The Red Turtle
3 1/2 out of 4 stars
Among the best of 2016’s cartoons is Disney’s “Moana,” a story about an island dweller who wants to sail away and said dweller’s encounters with a not-fully-human frenemy.
It just so happens that “The Red Turtle” also shares that central concept, though it otherwise couldn’t be more different.
Disney’s offering is a slick, technical marvel, full of vibrant color and song in the American studio’s tradition, even if it breaks some new territory with its decidedly ethnic setting and cast. Contrast with the wordless, (mostly) hand-drawn “The Red Turtle,” a truly international collaboration between Dutch-British director Michaël Dudok de Wit and French and Japanese animation houses Wild Bunch and Studio Ghibli, respectively.
The film literally begins with a splash: A man is adrift at sea, presumably shipwrecked. He survives the storm to make landfall on a deserted island. After a harrowing moment or two, he gets his wits together to built a raft and escape the island. But an at-first-unseen creature ruins his attempt.
He builds a bigger raft. Same result.
Though shaken, our hero won’t give up entirely, not when he can also construct weapons to perhaps fend off the attacker — or end its life completely. But that’s when the most unexpected thing of all happens.
With few exceptions, most American animated films are generally computer-generated and made and marketed with young audiences in mind. This is less the case overseas in Europe and Japan, where some truly adult fare regularly hits the big screen and the art of feature-length hand-drawn animation hasn’t yet gone extinct. And that’s the well from which this astounding film springs.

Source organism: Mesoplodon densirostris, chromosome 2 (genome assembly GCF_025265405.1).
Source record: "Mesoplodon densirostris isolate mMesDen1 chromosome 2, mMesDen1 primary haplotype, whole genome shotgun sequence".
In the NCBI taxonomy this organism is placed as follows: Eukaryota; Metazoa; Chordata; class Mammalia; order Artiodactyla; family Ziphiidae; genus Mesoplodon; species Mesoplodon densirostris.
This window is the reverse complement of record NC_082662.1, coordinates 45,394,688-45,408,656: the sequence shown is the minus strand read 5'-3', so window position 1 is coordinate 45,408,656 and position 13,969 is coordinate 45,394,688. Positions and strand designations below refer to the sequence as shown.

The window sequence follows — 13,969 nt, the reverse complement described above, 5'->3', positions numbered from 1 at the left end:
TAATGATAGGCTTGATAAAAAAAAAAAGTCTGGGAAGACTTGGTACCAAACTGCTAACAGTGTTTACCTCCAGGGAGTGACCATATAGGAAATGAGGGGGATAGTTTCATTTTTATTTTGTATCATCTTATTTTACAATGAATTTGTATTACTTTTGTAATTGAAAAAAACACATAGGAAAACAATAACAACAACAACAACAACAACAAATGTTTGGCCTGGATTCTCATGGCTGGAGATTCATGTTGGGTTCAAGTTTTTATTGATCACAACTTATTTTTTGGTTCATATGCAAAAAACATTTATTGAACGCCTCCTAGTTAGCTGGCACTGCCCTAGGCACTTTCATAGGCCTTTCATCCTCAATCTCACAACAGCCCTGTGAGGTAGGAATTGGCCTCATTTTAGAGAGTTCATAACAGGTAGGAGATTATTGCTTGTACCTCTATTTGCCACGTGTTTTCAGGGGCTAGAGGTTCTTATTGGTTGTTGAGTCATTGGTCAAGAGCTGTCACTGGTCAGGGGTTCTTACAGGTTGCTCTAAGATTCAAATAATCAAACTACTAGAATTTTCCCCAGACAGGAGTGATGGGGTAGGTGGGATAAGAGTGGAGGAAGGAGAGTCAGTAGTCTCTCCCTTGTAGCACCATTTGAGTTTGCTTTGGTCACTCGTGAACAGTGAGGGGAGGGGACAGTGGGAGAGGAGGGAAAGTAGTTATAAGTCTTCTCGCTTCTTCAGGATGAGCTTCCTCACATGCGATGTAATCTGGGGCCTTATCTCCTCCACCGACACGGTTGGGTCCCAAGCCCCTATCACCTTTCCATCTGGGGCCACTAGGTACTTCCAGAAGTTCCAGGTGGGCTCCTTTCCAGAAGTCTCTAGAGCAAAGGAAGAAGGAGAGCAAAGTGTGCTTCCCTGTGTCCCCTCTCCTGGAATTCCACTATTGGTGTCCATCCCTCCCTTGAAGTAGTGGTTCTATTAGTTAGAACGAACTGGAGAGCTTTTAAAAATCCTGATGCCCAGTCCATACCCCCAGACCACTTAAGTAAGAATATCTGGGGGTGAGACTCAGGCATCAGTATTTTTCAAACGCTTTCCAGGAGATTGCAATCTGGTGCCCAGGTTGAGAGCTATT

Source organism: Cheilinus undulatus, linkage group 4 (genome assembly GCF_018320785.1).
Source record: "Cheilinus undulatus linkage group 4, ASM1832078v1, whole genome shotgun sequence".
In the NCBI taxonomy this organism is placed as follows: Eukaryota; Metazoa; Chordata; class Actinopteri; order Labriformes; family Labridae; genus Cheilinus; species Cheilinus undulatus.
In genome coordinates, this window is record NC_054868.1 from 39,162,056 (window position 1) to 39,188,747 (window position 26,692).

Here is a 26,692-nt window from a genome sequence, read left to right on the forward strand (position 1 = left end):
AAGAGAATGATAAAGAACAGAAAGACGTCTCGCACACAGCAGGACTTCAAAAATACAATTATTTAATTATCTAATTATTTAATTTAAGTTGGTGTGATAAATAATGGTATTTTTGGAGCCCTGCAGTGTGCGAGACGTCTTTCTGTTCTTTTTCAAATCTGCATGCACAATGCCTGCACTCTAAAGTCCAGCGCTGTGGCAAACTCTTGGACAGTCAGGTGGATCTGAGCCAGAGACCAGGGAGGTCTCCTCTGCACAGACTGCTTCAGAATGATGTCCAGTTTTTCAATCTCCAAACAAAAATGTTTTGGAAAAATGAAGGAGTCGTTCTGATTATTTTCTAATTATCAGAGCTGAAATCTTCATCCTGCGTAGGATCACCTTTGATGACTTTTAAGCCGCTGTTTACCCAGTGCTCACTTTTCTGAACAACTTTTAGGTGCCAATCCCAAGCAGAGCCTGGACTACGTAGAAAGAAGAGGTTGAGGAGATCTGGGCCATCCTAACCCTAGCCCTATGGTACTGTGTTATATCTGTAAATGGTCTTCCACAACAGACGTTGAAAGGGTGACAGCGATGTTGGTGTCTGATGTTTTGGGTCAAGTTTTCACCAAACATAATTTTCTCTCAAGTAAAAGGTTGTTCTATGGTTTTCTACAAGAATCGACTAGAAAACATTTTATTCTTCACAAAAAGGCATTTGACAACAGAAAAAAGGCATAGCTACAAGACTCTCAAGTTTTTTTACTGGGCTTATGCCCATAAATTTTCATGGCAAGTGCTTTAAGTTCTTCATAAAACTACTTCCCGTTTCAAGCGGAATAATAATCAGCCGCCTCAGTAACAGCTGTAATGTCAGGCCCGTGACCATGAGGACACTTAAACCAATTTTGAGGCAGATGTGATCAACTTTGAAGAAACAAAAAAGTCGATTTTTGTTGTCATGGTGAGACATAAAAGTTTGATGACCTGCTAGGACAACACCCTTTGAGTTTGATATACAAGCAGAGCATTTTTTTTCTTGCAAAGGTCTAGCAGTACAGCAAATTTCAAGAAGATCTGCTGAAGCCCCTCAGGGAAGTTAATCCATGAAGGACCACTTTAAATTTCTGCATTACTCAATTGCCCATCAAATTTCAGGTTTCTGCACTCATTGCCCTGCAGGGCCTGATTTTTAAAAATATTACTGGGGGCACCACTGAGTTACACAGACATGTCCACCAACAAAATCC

The craft in “Turtle” is amazing. With not a single line of dialogue beyond a few yells, the story is told in clear visuals — for instance, the sparse color palette helps sell the character’s plight well. The movement of the characters is true to life in a way that hasn’t been seen since Disney’s early animation classics. Indeed, this film is very realistic, except for the giant sea turtle character in the title (and, perhaps, one or two of the antics of the tiny crabs which, in another film, would be the comic relief sidekicks).
It’s perhaps too realistic, even with its fantasy elements. Imagine Tom Hanks in 2000’s “Cast Away” but without the bookends of his life before and after his experience on the island. Or the banter with his imaginary friend, Wilson. That’s what “The Red Turtle” is, somewhat, at least in its first act. Then, in its second, it asks us to come along with it as it becomes a very different movie. It’s a shift that works, mostly. But viewers who like things explained will come away disappointed in that regard.
Still, it’s the film’s simplicity that makes its impression on the viewer. And though the tone of “Turtle” is very adult — the younger set may squirm despite its very lean 80-minute run time — it is perfectly family friendly. It’s a thing of quiet beauty that is exceptionally rare in the world of animation.
“The Red Turtle” is a nominee for Best Animated Feature Film. In a perfect world, “The Red Turtle” would not only be up for this award but possibly considered for Best Picture as well. Indeed, it would not be such an outlier in the world of animation. But, as the movie illustrates, this is not a perfect world, but a harsh one. Yet one with great beauty and happiness in store.
(Sony Classic Pictures)